Seven Nutrients that Work for Hayfever
Do you dread the hayfever season? Do you suffer with allergic reactions or have other allergy-linked problems such as eczema, asthma, dermatitis, itchy eyes, chronic nasal congestion or catarrh?
These symptoms are miserable, but the good news is there are a number of substances that can reduce your allergic potential which you can either eat or supplement. What’s more, it’s also possible to reduce your allergic potential so you’re less likely to have these symptoms in the first place, reduce their severity if you do have them and can also help when you have an ‘attack’.
All that sniffling and snuffling, itchy eyes and blocked nose symptoms is medically called 'rhinoconjunctivitis'. A study published in the American Journal of Clinical Nutrition gave 173 sufferers, during hayfever season, either 2 capsules of probiotics providing 3 billion units of bacteria or identical placebos in this randomised controlled placebo trial. At the end of 8 weeks those taking the probiotics had improved (less symptoms) by 68%, compared to the placebo group who reported 19% improvement. So, those on probiotics had improved by 49% compared to placebo.
So, consider taking a probiotic supplement during hayfever season. This study used a combination of Lactobacillus and Bifidobacteria.
Vitamin C is the most important anti-allergy vitamin. It is a powerful promoter of a strong immune system, immediately calms down allergic reactions and is also anti-inflammatory. Blood levels of vitamin C have been shown to be low both in people with treated and untreated asthma. It’s really recommended for everyone at an absolute minimum of 1,000mg (1g) a day, although 2,000mg (2g) or more is optimum for most people, whether or not you have allergies. If you are suffering from allergic symptoms, you might want to take twice this amount on a regular basis. Since vitamin C is in and out of the body within six hours, it’s best taken in divided doses, either 1g in the morning and 1g at lunch or, if you’re taking larger amounts, 1g four times a day.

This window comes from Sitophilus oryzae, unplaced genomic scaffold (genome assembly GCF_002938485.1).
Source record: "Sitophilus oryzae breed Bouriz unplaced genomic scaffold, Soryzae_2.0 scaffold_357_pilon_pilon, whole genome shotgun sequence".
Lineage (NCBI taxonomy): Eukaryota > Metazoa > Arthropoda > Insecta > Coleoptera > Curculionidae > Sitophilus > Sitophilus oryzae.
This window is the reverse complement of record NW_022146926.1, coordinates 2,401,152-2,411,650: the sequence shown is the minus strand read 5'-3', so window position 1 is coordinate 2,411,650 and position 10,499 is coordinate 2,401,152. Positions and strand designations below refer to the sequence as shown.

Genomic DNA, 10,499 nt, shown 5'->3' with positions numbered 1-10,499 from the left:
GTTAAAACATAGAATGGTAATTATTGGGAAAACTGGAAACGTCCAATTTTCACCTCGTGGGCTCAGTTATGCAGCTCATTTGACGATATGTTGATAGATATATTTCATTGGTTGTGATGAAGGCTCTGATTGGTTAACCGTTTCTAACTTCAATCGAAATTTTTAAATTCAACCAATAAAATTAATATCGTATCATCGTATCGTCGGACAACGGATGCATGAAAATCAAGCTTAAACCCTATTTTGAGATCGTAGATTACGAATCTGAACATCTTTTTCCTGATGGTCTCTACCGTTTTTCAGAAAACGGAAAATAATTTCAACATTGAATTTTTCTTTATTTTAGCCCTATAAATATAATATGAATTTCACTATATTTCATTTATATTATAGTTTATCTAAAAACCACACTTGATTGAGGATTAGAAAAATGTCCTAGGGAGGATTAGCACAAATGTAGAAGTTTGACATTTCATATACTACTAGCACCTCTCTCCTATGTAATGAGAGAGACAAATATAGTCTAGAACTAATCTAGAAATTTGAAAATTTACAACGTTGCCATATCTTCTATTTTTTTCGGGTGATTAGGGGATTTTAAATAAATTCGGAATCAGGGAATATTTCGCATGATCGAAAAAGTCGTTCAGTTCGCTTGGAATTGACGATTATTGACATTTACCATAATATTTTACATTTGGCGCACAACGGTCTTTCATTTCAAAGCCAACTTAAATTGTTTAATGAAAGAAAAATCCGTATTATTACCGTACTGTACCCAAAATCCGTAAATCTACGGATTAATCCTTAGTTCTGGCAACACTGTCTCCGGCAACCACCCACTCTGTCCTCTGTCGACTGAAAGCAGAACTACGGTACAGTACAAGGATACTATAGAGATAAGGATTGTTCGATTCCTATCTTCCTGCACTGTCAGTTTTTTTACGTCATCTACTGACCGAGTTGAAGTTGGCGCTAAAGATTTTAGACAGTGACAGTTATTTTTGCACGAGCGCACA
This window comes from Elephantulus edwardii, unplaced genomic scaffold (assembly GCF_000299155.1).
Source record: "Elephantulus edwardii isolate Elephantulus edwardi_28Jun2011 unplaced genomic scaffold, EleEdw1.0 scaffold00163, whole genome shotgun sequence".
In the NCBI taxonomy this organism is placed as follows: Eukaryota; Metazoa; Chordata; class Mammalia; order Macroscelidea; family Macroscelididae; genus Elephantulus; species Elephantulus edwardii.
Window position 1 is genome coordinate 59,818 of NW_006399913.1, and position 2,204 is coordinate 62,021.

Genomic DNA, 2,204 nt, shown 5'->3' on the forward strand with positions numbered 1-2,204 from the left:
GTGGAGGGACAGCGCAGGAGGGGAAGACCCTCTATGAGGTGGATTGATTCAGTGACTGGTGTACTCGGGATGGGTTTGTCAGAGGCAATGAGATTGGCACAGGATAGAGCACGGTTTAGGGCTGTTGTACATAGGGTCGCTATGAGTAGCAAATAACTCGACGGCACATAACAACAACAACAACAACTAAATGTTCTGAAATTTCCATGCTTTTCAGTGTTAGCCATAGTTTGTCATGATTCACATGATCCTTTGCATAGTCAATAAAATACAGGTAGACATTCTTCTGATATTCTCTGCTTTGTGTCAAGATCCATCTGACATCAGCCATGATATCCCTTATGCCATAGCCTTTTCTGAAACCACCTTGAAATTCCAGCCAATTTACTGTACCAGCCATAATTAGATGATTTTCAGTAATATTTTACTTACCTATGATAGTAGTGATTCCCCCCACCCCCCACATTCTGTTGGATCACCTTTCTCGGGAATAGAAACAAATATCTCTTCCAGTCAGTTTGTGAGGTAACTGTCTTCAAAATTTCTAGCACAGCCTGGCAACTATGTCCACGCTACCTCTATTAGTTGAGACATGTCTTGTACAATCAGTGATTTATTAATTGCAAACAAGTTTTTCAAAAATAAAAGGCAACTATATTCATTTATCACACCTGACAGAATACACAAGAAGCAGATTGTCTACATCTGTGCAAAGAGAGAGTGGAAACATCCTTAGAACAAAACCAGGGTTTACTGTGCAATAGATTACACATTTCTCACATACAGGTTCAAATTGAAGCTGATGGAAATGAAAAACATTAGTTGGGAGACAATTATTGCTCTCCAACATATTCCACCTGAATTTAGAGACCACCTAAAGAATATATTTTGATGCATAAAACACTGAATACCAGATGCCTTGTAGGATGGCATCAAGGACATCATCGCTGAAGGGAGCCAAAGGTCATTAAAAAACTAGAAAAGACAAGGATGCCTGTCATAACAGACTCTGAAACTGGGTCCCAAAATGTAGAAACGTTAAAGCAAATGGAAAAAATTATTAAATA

You can also increase your vitamin C intake through food by eating plenty of fresh fruit and vegetables, although you would have to eat an enormous amount to get up to 2g. For example, 100g of peppers contains about 100mg of vitamin C, 100g of broccoli contains 110mg and 100g of strawberries 60mg, and that’s assuming they are fresh. Foods that contain vitamin C typically also contain antioxidant bioflavonoids such as hesperidin, rutin and quercetin, and these bioflavonoids may actually help the body absorb vitamin C – another good reason to eat vitamin-C-rich foods.